Singapore yesterday urged all parties to the violence in Myanmar's Rakhine state to avoid aggravating the conflict, as it offered to work with Asean in rendering humanitarian aid to the victims.
The statement by the Ministry of Foreign Affairs (MFA) came as thousands of Muslims in various Asian cities protested against the unfolding violence afflicting the Rohingya community.
Thousands protested in Indonesia, Bangladesh and Pakistan, while smaller protests took place in Malaysia, India-administered Kashmir, the Philippines and Japan.
Ms Lee Yanghee, the United Nations special rapporteur on human rights in Myanmar, told Agence France-Presse yesterday that more than 1,000 people, mostly minority Rohingya Muslims, may already have been killed in Myanmar - more than twice the total figure from the government.
Singapore's MFA noted that the Rakhine situation "is a complex inter-communal issue with deep historical roots".
"All the parties involved must avoid actions that will further worsen the situation on the ground and work together to foster viable and long-term solutions so that the affected communities can rebuild their lives. Authorities must ensure the safety of civilians," MFA said.
"As a close friend and fellow Asean neighbour, Singapore stands ready to support efforts by Asean to utilise the existing mechanisms to provide humanitarian assistance to the affected people in the Rakhine state," the ministry said, offering its "deepest condolences" to the victims and their families.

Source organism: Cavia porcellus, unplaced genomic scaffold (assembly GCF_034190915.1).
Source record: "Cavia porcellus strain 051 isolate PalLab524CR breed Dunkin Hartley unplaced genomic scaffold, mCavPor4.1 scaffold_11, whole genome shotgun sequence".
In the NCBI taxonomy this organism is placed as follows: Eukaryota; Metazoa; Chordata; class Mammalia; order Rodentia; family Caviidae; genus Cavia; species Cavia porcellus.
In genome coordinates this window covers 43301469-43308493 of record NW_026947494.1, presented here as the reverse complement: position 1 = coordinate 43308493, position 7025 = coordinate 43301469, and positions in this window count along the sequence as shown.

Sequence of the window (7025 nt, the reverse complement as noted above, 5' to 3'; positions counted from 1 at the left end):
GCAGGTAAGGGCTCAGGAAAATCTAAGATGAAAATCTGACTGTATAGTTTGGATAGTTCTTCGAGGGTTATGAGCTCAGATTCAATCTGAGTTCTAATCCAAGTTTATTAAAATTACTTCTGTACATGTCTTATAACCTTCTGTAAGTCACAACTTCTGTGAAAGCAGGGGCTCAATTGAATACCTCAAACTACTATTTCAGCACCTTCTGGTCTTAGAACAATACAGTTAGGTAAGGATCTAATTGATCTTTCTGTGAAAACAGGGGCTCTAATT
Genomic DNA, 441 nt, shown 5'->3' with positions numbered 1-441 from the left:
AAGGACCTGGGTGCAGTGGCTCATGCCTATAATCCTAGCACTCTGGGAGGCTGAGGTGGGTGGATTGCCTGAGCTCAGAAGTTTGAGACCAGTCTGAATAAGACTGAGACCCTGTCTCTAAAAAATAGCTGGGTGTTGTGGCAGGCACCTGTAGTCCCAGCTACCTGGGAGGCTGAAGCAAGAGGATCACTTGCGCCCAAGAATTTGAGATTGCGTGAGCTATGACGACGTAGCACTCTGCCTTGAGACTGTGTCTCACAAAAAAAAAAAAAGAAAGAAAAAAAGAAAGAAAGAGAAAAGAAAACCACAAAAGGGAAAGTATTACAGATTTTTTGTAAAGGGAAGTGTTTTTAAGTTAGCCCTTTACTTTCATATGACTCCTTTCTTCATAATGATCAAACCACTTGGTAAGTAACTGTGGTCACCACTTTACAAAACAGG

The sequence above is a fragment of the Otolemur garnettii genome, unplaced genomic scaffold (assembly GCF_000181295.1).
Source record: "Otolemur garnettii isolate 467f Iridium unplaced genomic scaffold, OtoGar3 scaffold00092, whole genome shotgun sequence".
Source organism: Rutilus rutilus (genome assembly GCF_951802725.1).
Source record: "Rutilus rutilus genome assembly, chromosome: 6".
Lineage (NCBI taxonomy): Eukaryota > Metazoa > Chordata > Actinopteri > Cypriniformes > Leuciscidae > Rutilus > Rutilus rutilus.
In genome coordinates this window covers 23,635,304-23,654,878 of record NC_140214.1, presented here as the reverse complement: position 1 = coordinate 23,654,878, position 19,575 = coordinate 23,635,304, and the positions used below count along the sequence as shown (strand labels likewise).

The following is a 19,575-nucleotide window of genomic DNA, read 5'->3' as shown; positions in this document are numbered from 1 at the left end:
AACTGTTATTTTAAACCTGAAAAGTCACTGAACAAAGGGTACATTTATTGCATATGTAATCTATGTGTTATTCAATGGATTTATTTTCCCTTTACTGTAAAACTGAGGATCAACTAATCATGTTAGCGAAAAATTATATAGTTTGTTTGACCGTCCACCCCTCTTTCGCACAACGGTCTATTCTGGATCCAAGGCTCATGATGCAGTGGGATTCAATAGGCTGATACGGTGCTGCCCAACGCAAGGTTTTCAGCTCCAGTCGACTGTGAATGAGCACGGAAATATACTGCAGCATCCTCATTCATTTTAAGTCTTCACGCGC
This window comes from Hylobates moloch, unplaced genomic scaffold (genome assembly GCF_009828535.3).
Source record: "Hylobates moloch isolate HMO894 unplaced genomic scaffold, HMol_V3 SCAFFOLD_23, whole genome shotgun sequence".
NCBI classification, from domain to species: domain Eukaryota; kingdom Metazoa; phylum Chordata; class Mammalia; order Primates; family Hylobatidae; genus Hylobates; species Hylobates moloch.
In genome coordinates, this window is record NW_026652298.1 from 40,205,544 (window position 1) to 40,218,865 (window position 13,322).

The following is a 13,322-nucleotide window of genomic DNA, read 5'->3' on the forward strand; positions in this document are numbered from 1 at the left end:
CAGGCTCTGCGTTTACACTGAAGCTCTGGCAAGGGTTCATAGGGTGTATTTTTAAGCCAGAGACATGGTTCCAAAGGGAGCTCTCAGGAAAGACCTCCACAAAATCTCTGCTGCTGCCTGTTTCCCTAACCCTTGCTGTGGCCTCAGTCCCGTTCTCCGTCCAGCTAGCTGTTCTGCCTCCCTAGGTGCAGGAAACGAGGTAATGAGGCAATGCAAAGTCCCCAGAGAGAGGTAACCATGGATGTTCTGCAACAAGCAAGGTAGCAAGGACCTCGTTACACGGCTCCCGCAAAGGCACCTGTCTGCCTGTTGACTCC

The ministry said that the situation in Myanmar affects all Asean countries, and Singapore is therefore "prepared to work with the Myanmar government to support their efforts to restore peace and stability. That is in our common interest for the region".
In Malaysia, the demonstration by some 100 people was led for the first time by ruling party Umno, with some calling for the shutdown of the Myanmar Embassy in Kuala Lumpur if violence against the Rohingya continues.
Malaysian Prime Minister Najib Razak, reacting to pressure from Umno members, said he may raise the Rohingya issue when he meets United States President Donald Trump at the White House on Tuesday, saying: "Yes, I might bring this matter to him."
Datuk Seri Najib said the Rohingya issue had to be resolved "at the source".
"It is unfair for affected parties to inflict more cost to Malaysia to manage and to receive these people when they should be allowed fundamental and universal rights that have been denied to them," he added.
A second Malaysian humanitarian mission to help Rohingya refugees in Bangladesh will depart today, following an earlier mission in February.
In Indonesia, hundreds of protesters gathered near the famous Borobudur temple in Central Java, and hundreds more outside the Myanmar Embassy in Jakarta.
They had wanted to hold the protest at the ancient temple itself, but police barred them from gathering at the cultural heritage site earlier in the week.